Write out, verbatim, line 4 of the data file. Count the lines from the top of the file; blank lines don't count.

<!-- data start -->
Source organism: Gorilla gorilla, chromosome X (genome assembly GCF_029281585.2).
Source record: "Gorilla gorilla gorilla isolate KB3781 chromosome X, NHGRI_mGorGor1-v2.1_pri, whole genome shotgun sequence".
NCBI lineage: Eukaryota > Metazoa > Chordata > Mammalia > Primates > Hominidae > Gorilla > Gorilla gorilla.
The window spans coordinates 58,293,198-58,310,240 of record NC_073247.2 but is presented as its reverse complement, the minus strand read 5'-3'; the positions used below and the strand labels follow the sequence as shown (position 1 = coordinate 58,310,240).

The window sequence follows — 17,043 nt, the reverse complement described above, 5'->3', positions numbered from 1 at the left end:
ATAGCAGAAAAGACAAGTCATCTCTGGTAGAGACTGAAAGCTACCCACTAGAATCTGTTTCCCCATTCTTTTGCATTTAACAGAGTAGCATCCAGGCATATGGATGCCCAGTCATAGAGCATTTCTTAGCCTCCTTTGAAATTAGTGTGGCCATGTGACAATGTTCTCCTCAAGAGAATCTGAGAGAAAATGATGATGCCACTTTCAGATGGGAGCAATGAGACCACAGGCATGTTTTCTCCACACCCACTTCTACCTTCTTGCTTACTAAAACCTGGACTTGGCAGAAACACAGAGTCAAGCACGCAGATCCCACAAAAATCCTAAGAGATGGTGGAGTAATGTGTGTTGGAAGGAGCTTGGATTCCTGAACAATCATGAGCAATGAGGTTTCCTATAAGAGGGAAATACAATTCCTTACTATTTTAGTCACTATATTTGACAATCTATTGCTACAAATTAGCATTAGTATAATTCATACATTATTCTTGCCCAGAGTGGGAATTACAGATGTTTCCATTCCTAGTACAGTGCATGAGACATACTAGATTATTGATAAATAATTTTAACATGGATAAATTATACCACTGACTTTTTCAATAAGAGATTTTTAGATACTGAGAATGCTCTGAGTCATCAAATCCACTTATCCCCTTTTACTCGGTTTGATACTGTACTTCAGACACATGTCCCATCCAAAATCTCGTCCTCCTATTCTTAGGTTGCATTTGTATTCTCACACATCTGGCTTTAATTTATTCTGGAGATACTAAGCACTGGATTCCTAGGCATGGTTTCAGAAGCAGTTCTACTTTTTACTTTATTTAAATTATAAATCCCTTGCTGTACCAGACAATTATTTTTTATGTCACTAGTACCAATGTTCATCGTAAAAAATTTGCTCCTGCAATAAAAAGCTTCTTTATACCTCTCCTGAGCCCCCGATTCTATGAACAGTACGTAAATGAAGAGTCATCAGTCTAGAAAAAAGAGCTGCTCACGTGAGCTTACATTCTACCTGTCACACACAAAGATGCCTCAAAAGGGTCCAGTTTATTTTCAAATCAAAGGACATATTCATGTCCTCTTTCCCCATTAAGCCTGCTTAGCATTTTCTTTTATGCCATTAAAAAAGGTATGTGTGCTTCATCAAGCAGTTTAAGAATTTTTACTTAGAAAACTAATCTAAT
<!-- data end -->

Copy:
The window spans coordinates 58,293,198-58,310,240 of record NC_073247.2 but is presented as its reverse complement, the minus strand read 5'-3'; the positions used below and the strand labels follow the sequence as shown (position 1 = coordinate 58,310,240).